Background: Nutritional vitamin D deficiency rickets occurs when children do not receive adequate vitamin D, which can be obtained from diet or manufactured in the skin when there is adequate sun exposure. A number of reports have described cases of vitamin D deficiency rickets in breastfed infants, but the public health significance of this problem in Wisconsin is unknown.
Objectives: Our objectives were to identify cases of vitamin D deficiency rickets in Wisconsin infants and to determine the percentage of these infants participating in the Wisconsin Women, Infant and Children (WIC) program.
Methods: All cases of rickets due to nutritional vitamin D deficiency seen at Children's Hospital of Wisconsin or its associated outpatient clinics were identified by retrospective chart review. Data collected included date of birth, age at presentation, race, clinical presentation, diet history, history of vitamin supplementation, x-ray findings, and biochemical studies. The children with nutritional vitamin D deficiency rickets were cross-referenced with the Wisconsin WIC database.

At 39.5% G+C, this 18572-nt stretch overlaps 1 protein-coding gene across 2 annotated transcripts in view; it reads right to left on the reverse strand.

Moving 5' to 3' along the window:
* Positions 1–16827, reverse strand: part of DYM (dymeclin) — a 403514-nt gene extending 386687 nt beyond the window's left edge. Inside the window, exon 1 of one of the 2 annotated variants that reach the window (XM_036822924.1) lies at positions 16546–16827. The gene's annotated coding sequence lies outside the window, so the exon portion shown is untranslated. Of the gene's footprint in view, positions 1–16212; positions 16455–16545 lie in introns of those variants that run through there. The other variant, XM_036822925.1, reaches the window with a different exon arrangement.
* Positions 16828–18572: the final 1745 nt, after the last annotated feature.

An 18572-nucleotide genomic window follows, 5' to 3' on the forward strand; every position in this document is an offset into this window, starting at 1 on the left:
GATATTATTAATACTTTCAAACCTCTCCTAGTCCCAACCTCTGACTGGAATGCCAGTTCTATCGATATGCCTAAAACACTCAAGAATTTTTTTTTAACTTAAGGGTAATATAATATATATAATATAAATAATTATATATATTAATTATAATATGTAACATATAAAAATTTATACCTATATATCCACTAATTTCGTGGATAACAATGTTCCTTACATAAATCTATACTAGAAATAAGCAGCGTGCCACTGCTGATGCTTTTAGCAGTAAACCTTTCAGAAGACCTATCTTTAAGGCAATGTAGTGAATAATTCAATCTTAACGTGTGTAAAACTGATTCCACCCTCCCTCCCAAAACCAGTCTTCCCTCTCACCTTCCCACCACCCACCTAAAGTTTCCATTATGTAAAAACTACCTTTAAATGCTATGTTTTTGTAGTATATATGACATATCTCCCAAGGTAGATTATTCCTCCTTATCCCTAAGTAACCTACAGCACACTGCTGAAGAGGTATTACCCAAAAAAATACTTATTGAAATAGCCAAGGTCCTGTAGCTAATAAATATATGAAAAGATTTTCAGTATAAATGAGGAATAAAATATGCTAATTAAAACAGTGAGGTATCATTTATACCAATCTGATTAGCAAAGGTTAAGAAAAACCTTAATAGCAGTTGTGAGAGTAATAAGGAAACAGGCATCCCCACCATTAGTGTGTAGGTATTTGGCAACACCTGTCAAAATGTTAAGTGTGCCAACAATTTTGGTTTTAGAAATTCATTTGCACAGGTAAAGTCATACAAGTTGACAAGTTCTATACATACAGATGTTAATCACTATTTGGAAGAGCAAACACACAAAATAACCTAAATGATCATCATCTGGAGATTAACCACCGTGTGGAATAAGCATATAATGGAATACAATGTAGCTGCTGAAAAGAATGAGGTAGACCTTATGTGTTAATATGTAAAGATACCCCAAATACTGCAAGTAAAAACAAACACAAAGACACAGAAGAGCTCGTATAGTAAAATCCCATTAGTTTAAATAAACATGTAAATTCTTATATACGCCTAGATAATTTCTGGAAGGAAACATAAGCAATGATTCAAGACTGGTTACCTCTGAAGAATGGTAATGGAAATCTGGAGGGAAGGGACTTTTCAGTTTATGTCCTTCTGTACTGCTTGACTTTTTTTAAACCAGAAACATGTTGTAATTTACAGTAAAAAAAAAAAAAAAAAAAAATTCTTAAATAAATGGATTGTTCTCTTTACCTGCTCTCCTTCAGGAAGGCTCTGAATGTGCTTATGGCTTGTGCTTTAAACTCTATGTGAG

Results: Fifty-one definite cases of nutritional vitamin D deficiency rickets were identified. Skeletal deformities, failure to thrive, fractures, seizures, incidental lab finding, tetany, and refusal to walk were the most common reasons for identifying rickets. All of the children were breastfed and did not receive vitamin supplementation. The infants had a mean age of 13.6 months and 46 (90%) were African American. Thirty-seven out of 51 children (73%) were enrolled in the Wisconsin WIC program.
Conclusion: Vitamin D deficiency nutritional rickets is an important public health problem in Wisconsin. The Wisconsin WIC program may be an important site for intervention strategies.